Small businesses are getting more than $1.5 billion in tax breaks to go digital and train workers, but some say the budget misses big challenges facing the economy.
“Small, family businesses are at the heart of our economy and local communities – they employ almost eight million Australians,” Treasurer Josh Frydenberg said on Tuesday.
Starting now, for every $100 a small business spends on training, it will receive a $120 tax deduction – capped at $100,000 per year and costing taxpayers $550 million.
Spending on cloud computing, e-invoicing, cybersecurity and web design also qualify for the tax deduction, for costs incurred from budget night, providing an additional $1 billion in tax relief. of dollars.
Business Council CEO Jennifer Westacott said the Small Business Investment Allowance will help give them the tools and incentives they need to support the recovery.
“These measures recognize that small businesses have borne the brunt of COVID,” she said.
But the CEO of the Council of Small Business Organizations Australia, Alexi Boyd, said the budget did not address the number one problem for small businesses – labor shortages.
Manufacturing companies have been targeted for federal support during a time of heightened global uncertainty.
More than $1 billion in new spending includes $200 for the regional accelerator program, in addition to an initial $1.5 billion already committed to modern manufacturing.
Some $750 million will attract private sector investment in major projects, while $53.9 million will help small and medium-sized manufacturers adopt new technologies, grow and potentially compete overseas.
There is $4.7 million to help women pursue careers in Australian manufacturing.
Some $38.6 million will also encourage more women to start and complete apprenticeships in male-dominated trades like plumbing and masonry.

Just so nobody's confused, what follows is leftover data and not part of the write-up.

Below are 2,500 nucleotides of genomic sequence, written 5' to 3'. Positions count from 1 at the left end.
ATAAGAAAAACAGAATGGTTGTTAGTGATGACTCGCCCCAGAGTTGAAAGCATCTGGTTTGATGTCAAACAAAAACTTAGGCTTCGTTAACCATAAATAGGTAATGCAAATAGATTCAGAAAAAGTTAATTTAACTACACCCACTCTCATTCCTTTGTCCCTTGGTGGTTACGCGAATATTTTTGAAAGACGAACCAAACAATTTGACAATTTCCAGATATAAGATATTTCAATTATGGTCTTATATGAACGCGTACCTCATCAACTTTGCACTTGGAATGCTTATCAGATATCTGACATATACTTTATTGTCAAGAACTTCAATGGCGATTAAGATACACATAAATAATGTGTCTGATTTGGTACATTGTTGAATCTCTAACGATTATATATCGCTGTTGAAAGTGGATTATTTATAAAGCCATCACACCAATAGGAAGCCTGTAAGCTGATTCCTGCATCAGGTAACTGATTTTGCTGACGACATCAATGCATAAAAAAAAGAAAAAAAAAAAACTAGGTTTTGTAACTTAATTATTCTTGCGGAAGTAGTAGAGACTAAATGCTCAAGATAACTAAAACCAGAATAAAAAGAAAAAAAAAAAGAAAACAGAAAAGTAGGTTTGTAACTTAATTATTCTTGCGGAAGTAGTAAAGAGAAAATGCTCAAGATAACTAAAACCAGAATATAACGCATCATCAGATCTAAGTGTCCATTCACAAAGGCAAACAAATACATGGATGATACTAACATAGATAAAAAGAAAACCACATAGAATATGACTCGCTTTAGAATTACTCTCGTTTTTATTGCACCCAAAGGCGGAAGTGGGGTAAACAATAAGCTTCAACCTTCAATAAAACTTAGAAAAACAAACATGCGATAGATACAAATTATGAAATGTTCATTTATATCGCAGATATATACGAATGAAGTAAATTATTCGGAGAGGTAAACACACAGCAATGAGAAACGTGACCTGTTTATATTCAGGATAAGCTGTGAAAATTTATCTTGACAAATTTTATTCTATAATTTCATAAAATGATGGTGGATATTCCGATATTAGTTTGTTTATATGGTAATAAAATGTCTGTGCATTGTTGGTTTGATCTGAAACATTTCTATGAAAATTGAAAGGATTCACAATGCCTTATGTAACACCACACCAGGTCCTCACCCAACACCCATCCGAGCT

Australian Chamber of Commerce and Industry CEO Andrew McKellar said the budget fell short of some challenges facing the economy, including a sweeping program for tax reform, rebuilding businesses, supply chain capacity and productivity.
“Presumably those will have to wait until next year,” he said.
Providing $1.85 billion in cash flow support, the so-called GDP increase rate that applies to income tax and GST installments will be reduced to 2% for the income year 2022/23.
This will result in reduced installment payments for 2.3 million small and medium-sized businesses, sole traders and others who use the installment amount method.
Other measures include $10.4 million to revise the payment time reporting portal and register to make it easier to identify Australia’s largest organizations paying their bills on time.
Some $8 million is going to Australia’s Small Business and Family Business Ombudsman so businesses can access more advice.
Mental health support is also getting a boost with $4.6 million to expand Beyond Blue’s NewAccess for Small Business Owners program.
Australia’s Small Business Debt Helpline is getting $2.1 million to help more small business owners get financial advice.
But the ability to instantly write off assets will end on June 30, 2023, despite calls for it to continue.
Australian Associated Press